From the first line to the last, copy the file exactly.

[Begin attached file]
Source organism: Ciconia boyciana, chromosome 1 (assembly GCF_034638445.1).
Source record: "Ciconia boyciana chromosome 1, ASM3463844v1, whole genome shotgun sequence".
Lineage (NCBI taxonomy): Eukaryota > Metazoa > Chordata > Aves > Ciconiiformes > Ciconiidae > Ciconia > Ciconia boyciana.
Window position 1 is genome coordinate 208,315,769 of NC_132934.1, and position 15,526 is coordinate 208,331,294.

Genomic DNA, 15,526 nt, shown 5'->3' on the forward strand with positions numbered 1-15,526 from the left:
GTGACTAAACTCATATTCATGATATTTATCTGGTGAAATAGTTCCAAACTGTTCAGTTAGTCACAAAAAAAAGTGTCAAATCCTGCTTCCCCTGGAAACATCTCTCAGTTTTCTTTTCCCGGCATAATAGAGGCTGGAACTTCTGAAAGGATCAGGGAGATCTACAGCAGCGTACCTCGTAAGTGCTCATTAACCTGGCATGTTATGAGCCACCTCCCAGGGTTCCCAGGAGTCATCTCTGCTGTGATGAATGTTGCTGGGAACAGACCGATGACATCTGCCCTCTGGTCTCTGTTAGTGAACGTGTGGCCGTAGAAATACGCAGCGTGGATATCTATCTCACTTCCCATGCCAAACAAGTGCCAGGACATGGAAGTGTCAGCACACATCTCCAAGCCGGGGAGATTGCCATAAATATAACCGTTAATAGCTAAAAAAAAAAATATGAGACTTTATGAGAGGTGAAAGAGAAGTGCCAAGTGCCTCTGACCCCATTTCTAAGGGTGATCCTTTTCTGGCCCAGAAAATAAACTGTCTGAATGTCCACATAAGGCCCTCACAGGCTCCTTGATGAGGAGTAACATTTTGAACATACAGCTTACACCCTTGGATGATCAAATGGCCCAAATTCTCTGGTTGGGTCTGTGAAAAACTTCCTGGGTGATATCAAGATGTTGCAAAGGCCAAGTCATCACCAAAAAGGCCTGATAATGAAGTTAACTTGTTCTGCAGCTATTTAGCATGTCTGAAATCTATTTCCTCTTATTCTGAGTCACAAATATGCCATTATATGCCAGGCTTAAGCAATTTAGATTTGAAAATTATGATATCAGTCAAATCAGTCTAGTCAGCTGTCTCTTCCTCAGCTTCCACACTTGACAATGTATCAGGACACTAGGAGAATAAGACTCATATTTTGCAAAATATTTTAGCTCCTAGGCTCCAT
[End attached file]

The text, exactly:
Source organism: Ciconia boyciana, chromosome 1 (assembly GCF_034638445.1).
Source record: "Ciconia boyciana chromosome 1, ASM3463844v1, whole genome shotgun sequence".
Lineage (NCBI taxonomy): Eukaryota > Metazoa > Chordata > Aves > Ciconiiformes > Ciconiidae > Ciconia > Ciconia boyciana.
Window position 1 is genome coordinate 208,315,769 of NC_132934.1, and position 15,526 is coordinate 208,331,294.

Genomic DNA, 15,526 nt, shown 5'->3' on the forward strand with positions numbered 1-15,526 from the left:
GTGACTAAACTCATATTCATGATATTTATCTGGTGAAATAGTTCCAAACTGTTCAGTTAGTCACAAAAAAAAGTGTCAAATCCTGCTTCCCCTGGAAACATCTCTCAGTTTTCTTTTCCCGGCATAATAGAGGCTGGAACTTCTGAAAGGATCAGGGAGATCTACAGCAGCGTACCTCGTAAGTGCTCATTAACCTGGCATGTTATGAGCCACCTCCCAGGGTTCCCAGGAGTCATCTCTGCTGTGATGAATGTTGCTGGGAACAGACCGATGACATCTGCCCTCTGGTCTCTGTTAGTGAACGTGTGGCCGTAGAAATACGCAGCGTGGATATCTATCTCACTTCCCATGCCAAACAAGTGCCAGGACATGGAAGTGTCAGCACACATCTCCAAGCCGGGGAGATTGCCATAAATATAACCGTTAATAGCTAAAAAAAAAAATATGAGACTTTATGAGAGGTGAAAGAGAAGTGCCAAGTGCCTCTGACCCCATTTCTAAGGGTGATCCTTTTCTGGCCCAGAAAATAAACTGTCTGAATGTCCACATAAGGCCCTCACAGGCTCCTTGATGAGGAGTAACATTTTGAACATACAGCTTACACCCTTGGATGATCAAATGGCCCAAATTCTCTGGTTGGGTCTGTGAAAAACTTCCTGGGTGATATCAAGATGTTGCAAAGGCCAAGTCATCACCAAAAAGGCCTGATAATGAAGTTAACTTGTTCTGCAGCTATTTAGCATGTCTGAAATCTATTTCCTCTTATTCTGAGTCACAAATATGCCATTATATGCCAGGCTTAAGCAATTTAGATTTGAAAATTATGATATCAGTCAAATCAGTCTAGTCAGCTGTCTCTTCCTCAGCTTCCACACTTGACAATGTATCAGGACACTAGGAGAATAAGACTCATATTTTGCAAAATATTTTAGCTCCTAGGCTCCAT